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Mike Tyson Claims He Smokes Hallucinogenic Toad Venom As Much As Three Times A Day

Mike Tyson Claims He Smokes Hallucinogenic Toad Venom As Much As Three Times A Day
Thaddaeus McAdams/Getty Images for Hennessy V.S.O.P

Former boxing champion Mike Tyson is feeling good these days and he attributes his good spirits to smoking hallucinogenic toad venom three times a day.

Yes, you read that right.

The amphibian, also known as Bufo alvarius or the Sonoran Desert Toad, is indigenous to northern Mexico and the southwestern United States.

It is known to excrete deadly toxins through its glands as its primary defense mechanism.

Scientists call the compound found in its venom 5-MeO-DMT, which is said to induce an "intense psychedelic state" when consumed by users.

The 55-year-old told The New York Post at Wonderland–a Miami conference "dedicated to psychedelics, microdosing and medicine" he "died" on his "first trip", which gave him a renewed perspective on death.

"In my trips I've seen that death is beautiful. Life and death both have to be beautiful, but death has a bad rep. The toad has taught me that I'm not going to be here forever. There's an expiration date."

Tyson found out about the hallucinogenic drug four years ago through a friend when he was feeling sluggish, 100 pounds overweight, drinking, and doing drugs.

He recalled how the toad venom helped him out of a slump.

"I did it as a dare. I was doing heavy drugs like cocaine, so why not? It's another dimension."
"Before I did the toad, I was a wreck. The toughest opponent I ever faced was myself."
"I had low self-esteem. People with big egos often have low self-esteem. We use our ego to subsidize that. The toad strips the ego."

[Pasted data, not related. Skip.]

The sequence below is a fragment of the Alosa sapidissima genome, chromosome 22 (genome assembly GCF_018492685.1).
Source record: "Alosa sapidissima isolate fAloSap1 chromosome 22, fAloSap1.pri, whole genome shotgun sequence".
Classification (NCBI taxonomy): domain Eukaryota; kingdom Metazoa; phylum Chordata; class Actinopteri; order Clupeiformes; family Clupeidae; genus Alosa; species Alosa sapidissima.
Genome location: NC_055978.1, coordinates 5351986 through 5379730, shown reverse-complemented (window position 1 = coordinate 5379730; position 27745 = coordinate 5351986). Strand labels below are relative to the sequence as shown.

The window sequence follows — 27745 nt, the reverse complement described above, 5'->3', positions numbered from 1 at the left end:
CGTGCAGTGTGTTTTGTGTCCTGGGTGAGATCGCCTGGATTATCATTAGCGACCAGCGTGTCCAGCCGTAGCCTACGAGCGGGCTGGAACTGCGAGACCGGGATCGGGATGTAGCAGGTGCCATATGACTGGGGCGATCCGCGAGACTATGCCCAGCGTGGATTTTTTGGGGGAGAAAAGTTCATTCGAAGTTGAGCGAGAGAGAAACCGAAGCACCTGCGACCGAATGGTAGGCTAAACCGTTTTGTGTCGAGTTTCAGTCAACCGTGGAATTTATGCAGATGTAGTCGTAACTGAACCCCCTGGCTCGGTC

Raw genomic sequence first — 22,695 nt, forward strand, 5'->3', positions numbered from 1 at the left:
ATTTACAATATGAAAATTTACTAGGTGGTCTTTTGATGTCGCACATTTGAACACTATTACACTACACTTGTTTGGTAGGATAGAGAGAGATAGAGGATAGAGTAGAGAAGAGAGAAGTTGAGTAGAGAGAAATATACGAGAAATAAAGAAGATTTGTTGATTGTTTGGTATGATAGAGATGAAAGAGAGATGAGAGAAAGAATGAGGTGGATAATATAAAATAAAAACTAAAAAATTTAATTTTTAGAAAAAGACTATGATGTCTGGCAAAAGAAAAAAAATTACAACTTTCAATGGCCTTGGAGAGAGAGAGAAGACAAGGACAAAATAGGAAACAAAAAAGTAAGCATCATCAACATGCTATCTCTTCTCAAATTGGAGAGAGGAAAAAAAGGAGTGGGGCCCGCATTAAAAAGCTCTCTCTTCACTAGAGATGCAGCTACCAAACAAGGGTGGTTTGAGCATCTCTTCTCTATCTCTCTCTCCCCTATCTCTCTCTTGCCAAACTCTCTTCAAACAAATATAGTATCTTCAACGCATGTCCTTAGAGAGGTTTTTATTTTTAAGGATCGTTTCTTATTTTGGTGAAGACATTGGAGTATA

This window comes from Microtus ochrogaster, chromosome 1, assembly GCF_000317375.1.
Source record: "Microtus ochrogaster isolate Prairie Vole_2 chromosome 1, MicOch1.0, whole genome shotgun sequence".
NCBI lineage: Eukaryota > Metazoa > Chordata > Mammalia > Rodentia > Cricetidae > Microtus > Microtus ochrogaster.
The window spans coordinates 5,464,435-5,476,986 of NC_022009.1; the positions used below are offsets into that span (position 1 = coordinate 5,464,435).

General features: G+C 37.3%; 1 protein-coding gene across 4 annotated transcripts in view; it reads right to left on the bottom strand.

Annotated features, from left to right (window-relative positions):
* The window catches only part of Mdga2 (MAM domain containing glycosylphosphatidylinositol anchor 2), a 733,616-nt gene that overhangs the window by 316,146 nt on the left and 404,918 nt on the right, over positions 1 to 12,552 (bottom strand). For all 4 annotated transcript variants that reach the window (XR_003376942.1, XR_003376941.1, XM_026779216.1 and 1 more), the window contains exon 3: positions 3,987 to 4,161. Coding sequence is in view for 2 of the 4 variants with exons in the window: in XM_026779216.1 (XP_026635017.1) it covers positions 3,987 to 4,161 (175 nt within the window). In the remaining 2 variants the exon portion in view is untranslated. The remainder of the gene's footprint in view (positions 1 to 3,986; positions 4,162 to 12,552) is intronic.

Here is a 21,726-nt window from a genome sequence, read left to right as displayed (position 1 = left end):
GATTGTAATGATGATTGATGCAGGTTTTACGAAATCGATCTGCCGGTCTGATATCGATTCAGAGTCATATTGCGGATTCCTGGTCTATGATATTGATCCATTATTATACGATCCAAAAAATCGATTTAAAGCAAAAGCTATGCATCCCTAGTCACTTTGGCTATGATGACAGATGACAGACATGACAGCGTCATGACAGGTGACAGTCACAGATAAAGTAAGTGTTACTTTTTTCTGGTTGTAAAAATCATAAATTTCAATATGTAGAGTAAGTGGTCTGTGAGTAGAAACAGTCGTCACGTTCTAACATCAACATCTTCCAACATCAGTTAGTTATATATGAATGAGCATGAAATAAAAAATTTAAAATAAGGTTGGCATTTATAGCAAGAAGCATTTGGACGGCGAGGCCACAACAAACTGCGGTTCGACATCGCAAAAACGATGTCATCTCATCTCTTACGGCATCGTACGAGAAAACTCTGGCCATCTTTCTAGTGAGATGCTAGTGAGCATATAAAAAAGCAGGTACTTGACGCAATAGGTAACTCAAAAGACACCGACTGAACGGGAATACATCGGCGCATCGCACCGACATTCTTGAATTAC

Alan K. Davis of the Psychedelic Research Unit at Johns Hopkins University said in a 2019 Addiction Center report the venom was an "intense experience" not recommended for parties.

Davis asserted it was "not a recreational drug" and that people can "white out" and "disassociate from their mind and body" if they get dosed too high.

In some cases, a lethal dose can lead to death.

In 2019, photographer José Luis Abad died after allegedly using a pipe to inhale vapors from the toxic Bufo alvarius toad at a Shamanic ritual held at the home of a prominent Spanish adult film star, Nacho Vidal.

According to The New York Post, Tyson tripped toad 53 times, "sometimes three times in the same day."

After losing 100 pounds in three months, taking up boxing again, and reconnecting with his family, Tyson found purpose by becoming an advocate for psychedelics and their usage across the country.

Said Tyson:

"It has made me more creative and helps me focus. I'm more present as a businessman and entrepreneur."

He also noted how people have noticed a difference in him, compared to the kind of person he was in 1989.

"My mind isn't sophisticated enough to fathom what happened, but life has improved," said Tyson.

"The toad's whole purpose is to reach your highest potential. I look at the world differently. We're all the same. Everything is love."

The toad venom is also nicknamed the "God molecule."

A 2019 study found that the natural psychedelic substance contained therapeutic properties that can potentially ease anxiety and depression. However, research for its effects on people is still in its infancy.

Meanwhile, Tyson keeps Sonoran desert toads on his ranch in Desert Hot Springs, California.

With the decriminalization of mushrooms in cities like Denver, Detroit, and Oakland, he hopes to start sharing the love by making toad venom available across the country, soon.

"I'm fighting for psychedelics to become medicine you can buy over the counter," he said. "I'm not finished. I want to do more. I want to be the best I can be in this field."